Carrie Chapman Catt was a teacher and eventually Superintendent of Schools in Iowa. In the 1880s she got involved inthe women’s suffrage movement in Iowa.
At the 1890 Convention of the National American Woman Suffrage Association (NAWSA), Catt attended as an Iowa delegate. With her vibrant voice and forceful ideas, she was recruited as an organizer for a forthcoming suffragereferendum campaign. Catt quickly rose to prominence, providing a “molding influence” over the suffrage movement. From 1890-1895 Catt received a demanding education in the politics of woman suffrage.
At the 1895 NAWSA Convention Catt was named chair of the new Committee on Organization. She drafted a plan to change the structure and methods of work. She worked for the next five years to strengthening, organize and reformthe NAWSA. In 1900 she became the President of the association. In her first address she asserted that “a tightened organizational structure and training in political techniques were the key to success.” She was President for four years and steppeddown to care for her ailing husband.
She was brought back as President of the NAWSA in 1915. At the 1916 Convention Catt invited the two presidential candidates, Woodrow Wilson and Charles Evans Hughes to address the Assembly. Hughes could not attend. Wilsonaddressed the group, saying the suffrage movement was “something that has not only come to stay but has come with conquering power…” He did not endorse the federal suffrage amendment. The two major parties moved the woman suffrage movement to state action. (Women in 12 states had at least presidential suffrage.)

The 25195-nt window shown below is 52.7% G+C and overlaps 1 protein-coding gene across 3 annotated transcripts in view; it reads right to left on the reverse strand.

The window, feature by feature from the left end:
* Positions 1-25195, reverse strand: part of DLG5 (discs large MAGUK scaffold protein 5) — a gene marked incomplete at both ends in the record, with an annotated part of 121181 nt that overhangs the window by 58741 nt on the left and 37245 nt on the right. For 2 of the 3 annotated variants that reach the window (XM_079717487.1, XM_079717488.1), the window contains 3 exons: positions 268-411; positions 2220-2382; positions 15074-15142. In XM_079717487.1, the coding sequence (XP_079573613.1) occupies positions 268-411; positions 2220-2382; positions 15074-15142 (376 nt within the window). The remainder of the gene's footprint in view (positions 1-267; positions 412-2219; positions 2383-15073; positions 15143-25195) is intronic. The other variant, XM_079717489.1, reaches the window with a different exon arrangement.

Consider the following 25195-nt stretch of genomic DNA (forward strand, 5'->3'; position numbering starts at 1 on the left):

Catt’s “winning plan” was to coordinate state suffrage campaigns moving toward a federal constitution amendment.She was a woman of the times and in her efforts to win votes for the movement, she appealed to the prejudices ofthe time (“white supremacy would be strengthened”, “cut off the vote from the slums”). She supported an educatedelectorate – which meant restrictions on voting based on education, and thus included barriers for immigrants and African-Americans.
At the NAWSA Jubilee Convention in 1919, Catt challenged the women to “stay on the battlefield as an army of citizens to ‘finish the fight’ for the changes in ‘custom, laws and education’ so needed.” The suffrage movement, with more than two million members, was a “composite army united only in pursuit of a single goal”. Women had to be trained for their “political role…grounded in self-confidence and independence habits of mind”.
When the question came up if NAWSA should dissolve when its work was finished, there was a vote “for an ongoing organization to secure political education and improved legislation”. Fast forward to the Victory Convention of 1920when the members agreed to “reconstitute” NAWSA as the National League of Women Voters. Catt’s final address reminded the delegates that “the real struggle for emancipation is yet to be won…on the inside of the political parties”.
Catt retired after passage of the 19th amendment. She served as Honorary President until her death in 1947.Thank you to “In the Public Interest the League of Women Voters, 1920-1970” by Louise M. Young and Wikipedia.